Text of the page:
Navigating the Complexities of Exit Taxes

Navigating the Complexities of Exit Taxes

Exit Taxes: Not as Daunting as They Seem

What is an Exit Tax?

  • Exit taxes, also known as expatriation or emigration taxes, are levied when a person ceases to be a tax resident of their country.
  • They often take the form of capital gains taxes based on the "deemed disposition" of all assets, taxing unrealized capital gains.
  • This allows the country to claim its "fair share" of the wealth accumulated while the person was a tax resident.

Countries with Exit Taxes

  • The countries known to impose exit taxes include the United States, Canada, Australia, France, Germany, Spain, South Africa, United Kingdom, Norway, Finland, Sweden, Netherlands, Portugal, and Eritrea.
  • The specifics of these exit taxes vary significantly between countries.

Exit Taxes for Canadians and Americans


  • When becoming a tax non-resident, Canada deems that certain properties have been disposed of at their fair market value, resulting in a tax on unrealized capital gains.
  • This can be an issue for those looking to hold onto Canadian property after leaving, especially in a market with significant appreciation.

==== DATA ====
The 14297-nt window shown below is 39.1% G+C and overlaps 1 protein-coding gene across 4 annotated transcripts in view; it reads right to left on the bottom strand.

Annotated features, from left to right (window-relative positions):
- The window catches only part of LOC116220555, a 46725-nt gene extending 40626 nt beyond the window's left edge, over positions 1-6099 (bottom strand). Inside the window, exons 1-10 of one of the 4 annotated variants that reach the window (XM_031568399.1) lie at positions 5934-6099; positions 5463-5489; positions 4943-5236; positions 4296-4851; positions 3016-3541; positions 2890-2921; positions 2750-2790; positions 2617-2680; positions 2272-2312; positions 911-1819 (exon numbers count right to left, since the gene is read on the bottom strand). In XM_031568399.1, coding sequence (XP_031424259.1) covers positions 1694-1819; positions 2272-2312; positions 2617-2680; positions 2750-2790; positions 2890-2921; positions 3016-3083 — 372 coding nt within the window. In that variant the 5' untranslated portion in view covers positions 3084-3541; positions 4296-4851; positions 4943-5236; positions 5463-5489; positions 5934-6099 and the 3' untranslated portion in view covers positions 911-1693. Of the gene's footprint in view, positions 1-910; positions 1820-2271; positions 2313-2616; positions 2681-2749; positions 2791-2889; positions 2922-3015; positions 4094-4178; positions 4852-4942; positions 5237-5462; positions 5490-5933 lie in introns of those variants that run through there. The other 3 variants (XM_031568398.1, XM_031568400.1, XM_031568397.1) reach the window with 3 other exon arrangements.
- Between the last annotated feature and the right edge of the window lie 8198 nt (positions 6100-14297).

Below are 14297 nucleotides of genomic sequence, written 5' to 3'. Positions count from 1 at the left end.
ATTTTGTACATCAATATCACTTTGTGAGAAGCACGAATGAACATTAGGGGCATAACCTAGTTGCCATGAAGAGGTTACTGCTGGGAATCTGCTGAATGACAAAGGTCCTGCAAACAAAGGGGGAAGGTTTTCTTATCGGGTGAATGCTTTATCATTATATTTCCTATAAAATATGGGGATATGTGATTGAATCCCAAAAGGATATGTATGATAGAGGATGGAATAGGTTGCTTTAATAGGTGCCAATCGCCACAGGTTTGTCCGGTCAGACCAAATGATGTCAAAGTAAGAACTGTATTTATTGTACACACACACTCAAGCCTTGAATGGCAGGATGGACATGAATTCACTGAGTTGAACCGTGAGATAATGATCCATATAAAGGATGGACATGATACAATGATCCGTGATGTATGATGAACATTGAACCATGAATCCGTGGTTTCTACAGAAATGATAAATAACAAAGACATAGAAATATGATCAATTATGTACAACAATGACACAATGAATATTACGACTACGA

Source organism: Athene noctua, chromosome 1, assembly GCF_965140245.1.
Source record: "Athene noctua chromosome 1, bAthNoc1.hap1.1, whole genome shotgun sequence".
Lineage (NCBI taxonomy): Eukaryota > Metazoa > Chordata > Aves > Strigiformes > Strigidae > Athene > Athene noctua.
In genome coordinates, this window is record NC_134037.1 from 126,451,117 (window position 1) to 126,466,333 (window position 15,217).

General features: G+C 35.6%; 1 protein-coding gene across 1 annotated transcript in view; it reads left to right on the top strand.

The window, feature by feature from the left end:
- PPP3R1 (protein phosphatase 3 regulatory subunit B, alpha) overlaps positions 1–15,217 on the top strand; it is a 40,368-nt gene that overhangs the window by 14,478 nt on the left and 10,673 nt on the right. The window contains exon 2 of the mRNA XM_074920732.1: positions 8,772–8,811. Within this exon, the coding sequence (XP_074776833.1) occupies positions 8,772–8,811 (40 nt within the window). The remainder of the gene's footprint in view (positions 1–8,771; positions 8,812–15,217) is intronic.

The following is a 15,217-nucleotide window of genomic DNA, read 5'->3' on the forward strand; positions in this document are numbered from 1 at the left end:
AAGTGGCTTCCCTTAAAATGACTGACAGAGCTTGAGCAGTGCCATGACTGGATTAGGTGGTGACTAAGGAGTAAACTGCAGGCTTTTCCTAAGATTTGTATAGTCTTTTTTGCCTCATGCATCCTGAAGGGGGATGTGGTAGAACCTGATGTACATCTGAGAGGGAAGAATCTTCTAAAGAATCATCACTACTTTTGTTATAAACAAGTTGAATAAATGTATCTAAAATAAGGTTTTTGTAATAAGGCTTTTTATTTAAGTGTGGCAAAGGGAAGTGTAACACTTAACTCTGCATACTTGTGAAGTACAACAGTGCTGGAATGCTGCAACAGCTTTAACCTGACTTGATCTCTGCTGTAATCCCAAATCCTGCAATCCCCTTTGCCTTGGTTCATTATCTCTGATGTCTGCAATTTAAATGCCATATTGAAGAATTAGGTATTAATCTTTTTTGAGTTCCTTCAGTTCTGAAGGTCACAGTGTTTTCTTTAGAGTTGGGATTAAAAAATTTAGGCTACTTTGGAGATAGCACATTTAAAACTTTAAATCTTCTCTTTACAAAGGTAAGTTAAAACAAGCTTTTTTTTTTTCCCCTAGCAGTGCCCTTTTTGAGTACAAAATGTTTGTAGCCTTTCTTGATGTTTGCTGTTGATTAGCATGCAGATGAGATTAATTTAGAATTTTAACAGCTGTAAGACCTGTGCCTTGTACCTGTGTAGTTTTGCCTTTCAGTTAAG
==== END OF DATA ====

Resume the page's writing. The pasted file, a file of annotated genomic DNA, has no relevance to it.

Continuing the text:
United States

  • The U.S. exit tax applies to citizens with a net worth over $2 million, as well as permanent residents and green-card holders in certain situations.
  • The U.S. looks at worldwide assets for the exit tax calculation, unlike Canada's focus on domestic assets.
  • However, there is a $767,000 capital gains exemption.

Are Exit Taxes as Formidable as They Seem?

  • While the prospect of exit taxes can be daunting, with proper planning, the impact can be substantially mitigated.
  • Unless you're leaving the country immediately, you have time to research and implement strategies to minimize your exit tax obligations.
  • The exit tax should not hold you back from pursuing your reasons for leaving, as it is a manageable obstacle compared to the potential benefits of an international lifestyle.

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